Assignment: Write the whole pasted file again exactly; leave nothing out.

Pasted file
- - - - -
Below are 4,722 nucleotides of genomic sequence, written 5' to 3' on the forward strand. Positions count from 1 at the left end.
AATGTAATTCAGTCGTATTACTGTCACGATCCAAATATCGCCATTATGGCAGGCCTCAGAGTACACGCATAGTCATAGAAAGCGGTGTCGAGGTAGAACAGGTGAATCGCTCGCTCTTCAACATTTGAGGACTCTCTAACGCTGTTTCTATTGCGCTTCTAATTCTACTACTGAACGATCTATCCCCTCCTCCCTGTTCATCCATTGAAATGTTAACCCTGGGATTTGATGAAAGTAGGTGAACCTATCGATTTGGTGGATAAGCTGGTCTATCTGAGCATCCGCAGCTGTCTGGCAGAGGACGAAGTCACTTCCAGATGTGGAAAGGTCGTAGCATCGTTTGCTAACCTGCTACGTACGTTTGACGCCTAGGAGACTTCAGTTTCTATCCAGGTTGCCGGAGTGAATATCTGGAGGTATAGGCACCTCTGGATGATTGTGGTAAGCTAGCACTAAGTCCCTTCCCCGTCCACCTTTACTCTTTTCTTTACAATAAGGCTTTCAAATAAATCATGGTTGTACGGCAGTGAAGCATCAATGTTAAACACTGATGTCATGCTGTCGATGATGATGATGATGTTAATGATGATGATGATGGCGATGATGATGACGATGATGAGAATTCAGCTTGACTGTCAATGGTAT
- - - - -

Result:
Below are 4,722 nucleotides of genomic sequence, written 5' to 3' on the forward strand. Positions count from 1 at the left end.
AATGTAATTCAGTCGTATTACTGTCACGATCCAAATATCGCCATTATGGCAGGCCTCAGAGTACACGCATAGTCATAGAAAGCGGTGTCGAGGTAGAACAGGTGAATCGCTCGCTCTTCAACATTTGAGGACTCTCTAACGCTGTTTCTATTGCGCTTCTAATTCTACTACTGAACGATCTATCCCCTCCTCCCTGTTCATCCATTGAAATGTTAACCCTGGGATTTGATGAAAGTAGGTGAACCTATCGATTTGGTGGATAAGCTGGTCTATCTGAGCATCCGCAGCTGTCTGGCAGAGGACGAAGTCACTTCCAGATGTGGAAAGGTCGTAGCATCGTTTGCTAACCTGCTACGTACGTTTGACGCCTAGGAGACTTCAGTTTCTATCCAGGTTGCCGGAGTGAATATCTGGAGGTATAGGCACCTCTGGATGATTGTGGTAAGCTAGCACTAAGTCCCTTCCCCGTCCACCTTTACTCTTTTCTTTACAATAAGGCTTTCAAATAAATCATGGTTGTACGGCAGTGAAGCATCAATGTTAAACACTGATGTCATGCTGTCGATGATGATGATGATGTTAATGATGATGATGATGGCGATGATGATGACGATGATGAGAATTCAGCTTGACTGTCAATGGTAT